An essential component of your communications plan is your elevator speech. Since not everyone knows what that is, here’s an excellent yet simple explanation I found in a blog by Jocelyn Broder: “An elevator speech is a brief description of your organization delivered in the time it takes to move between floors in an elevator.”
A well-planned and well-crafted elevator speech is a business tool that every woman business leader should employ as a way to reinforce her company’s brand awareness. A good one will define not only what your firm does but also, if adopted company-wide, will assure that all people representing your firm are in sync. Here are some tips on how to craft your elevator speech that I adapted from Jocelyn’s blog.
- Include your company position statement
In other words, says Jocelyn, explain to the listener why they should care about you or your organization. Make an emotional connection that will be remembered and is easily relatable.
- Be the first
Or last, or biggest or oldest, says Jocelyn. What she means by this is that you need a “hook” that sets your company apart from the rest that makes it, and you, unique.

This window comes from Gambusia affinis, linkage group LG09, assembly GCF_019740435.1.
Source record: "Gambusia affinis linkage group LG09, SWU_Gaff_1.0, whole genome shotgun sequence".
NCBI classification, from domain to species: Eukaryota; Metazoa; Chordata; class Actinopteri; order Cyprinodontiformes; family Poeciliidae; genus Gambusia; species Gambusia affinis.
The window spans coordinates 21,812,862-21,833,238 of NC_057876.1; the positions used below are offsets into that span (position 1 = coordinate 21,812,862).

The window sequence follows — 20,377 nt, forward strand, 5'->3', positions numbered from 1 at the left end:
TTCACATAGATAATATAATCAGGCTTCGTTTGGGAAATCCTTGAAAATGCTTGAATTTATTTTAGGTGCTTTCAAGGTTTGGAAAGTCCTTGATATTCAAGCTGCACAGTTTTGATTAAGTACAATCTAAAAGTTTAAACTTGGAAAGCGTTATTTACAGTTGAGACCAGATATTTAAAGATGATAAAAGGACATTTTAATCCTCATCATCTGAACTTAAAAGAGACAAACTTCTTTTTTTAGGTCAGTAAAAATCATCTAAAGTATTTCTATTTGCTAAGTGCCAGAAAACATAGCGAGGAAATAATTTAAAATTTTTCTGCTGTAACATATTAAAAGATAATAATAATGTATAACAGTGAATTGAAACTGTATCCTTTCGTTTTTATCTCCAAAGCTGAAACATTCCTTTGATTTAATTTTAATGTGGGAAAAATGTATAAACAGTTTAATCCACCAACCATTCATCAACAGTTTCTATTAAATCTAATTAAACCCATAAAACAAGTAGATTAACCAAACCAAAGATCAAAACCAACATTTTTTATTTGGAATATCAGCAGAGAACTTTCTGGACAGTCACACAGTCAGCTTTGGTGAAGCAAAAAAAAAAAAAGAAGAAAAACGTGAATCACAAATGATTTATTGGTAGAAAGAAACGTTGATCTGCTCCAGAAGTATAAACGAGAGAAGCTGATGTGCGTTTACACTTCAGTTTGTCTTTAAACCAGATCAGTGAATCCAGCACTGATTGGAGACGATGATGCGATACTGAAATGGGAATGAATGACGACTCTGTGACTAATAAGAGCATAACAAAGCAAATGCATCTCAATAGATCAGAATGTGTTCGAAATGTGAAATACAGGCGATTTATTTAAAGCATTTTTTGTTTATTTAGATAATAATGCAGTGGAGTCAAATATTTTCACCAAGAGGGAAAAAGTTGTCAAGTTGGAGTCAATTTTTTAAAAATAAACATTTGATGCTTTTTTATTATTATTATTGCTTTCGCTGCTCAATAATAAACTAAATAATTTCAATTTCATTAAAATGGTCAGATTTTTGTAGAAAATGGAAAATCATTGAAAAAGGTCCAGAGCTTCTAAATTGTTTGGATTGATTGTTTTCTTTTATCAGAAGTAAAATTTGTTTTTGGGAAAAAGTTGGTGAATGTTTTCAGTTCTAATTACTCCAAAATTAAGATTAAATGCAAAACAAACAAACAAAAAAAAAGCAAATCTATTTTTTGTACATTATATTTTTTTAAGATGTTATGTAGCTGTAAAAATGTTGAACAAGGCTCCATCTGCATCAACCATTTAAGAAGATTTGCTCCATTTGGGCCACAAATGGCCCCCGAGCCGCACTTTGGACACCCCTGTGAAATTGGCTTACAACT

- What’s the benefit?
People want to know what’s in it for them, and Jocelyn makes a good argument in pointing this out. Rather than make your elevator speech about YOU and your company, help your audience see the benefit your company provides them. Remember that people are egocentric and when you make it about THEM, they’ll probably pay more attention.
- Answer the “so what” question
Jocelyn recommends ending your elevator speech in a way that answers the “so what” question before your listener can get it out. I think she’s right that most people will wonder why they should care about your company, so it’s a good thing to have the answer to that question at the ready.
When you sit down to actually write your elevator speech, make sure that it conveys the voice and culture of the company. It’s important to have everyone on the same page when discussing your company, so I agree with Jocelyn’s suggestion to share the elevator speech with your staff. I do think it’s vital to maintain a consistent voice when talking about your company’s culture. For more on maintaining your company’s culture, please read my blog, Women Business Leaders: Grow Your Business but Keep Its Culture.